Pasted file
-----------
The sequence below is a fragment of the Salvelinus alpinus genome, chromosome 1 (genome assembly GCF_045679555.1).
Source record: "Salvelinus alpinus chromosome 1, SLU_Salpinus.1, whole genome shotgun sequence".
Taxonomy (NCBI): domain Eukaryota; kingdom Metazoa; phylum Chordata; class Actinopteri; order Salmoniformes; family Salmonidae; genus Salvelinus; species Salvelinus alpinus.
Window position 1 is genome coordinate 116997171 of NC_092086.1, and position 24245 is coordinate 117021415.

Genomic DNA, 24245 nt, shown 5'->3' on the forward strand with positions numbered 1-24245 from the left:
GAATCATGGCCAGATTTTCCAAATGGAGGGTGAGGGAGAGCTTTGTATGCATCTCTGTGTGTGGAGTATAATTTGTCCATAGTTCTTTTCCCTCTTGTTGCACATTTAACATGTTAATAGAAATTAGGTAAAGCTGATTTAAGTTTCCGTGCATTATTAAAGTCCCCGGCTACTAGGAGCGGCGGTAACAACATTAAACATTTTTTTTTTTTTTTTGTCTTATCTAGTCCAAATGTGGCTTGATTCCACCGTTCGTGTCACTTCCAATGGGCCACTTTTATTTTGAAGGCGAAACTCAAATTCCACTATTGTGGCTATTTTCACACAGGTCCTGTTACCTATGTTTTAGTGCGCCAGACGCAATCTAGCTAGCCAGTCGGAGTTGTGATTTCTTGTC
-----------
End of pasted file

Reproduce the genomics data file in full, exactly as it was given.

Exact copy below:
The sequence below is a fragment of the Salvelinus alpinus genome, chromosome 1 (genome assembly GCF_045679555.1).
Source record: "Salvelinus alpinus chromosome 1, SLU_Salpinus.1, whole genome shotgun sequence".
Taxonomy (NCBI): domain Eukaryota; kingdom Metazoa; phylum Chordata; class Actinopteri; order Salmoniformes; family Salmonidae; genus Salvelinus; species Salvelinus alpinus.
Window position 1 is genome coordinate 116997171 of NC_092086.1, and position 24245 is coordinate 117021415.

Genomic DNA, 24245 nt, shown 5'->3' on the forward strand with positions numbered 1-24245 from the left:
GAATCATGGCCAGATTTTCCAAATGGAGGGTGAGGGAGAGCTTTGTATGCATCTCTGTGTGTGGAGTATAATTTGTCCATAGTTCTTTTCCCTCTTGTTGCACATTTAACATGTTAATAGAAATTAGGTAAAGCTGATTTAAGTTTCCGTGCATTATTAAAGTCCCCGGCTACTAGGAGCGGCGGTAACAACATTAAACATTTTTTTTTTTTTTTTGTCTTATCTAGTCCAAATGTGGCTTGATTCCACCGTTCGTGTCACTTCCAATGGGCCACTTTTATTTTGAAGGCGAAACTCAAATTCCACTATTGTGGCTATTTTCACACAGGTCCTGTTACCTATGTTTTAGTGCGCCAGACGCAATCTAGCTAGCCAGTCGGAGTTGTGATTTCTTGTC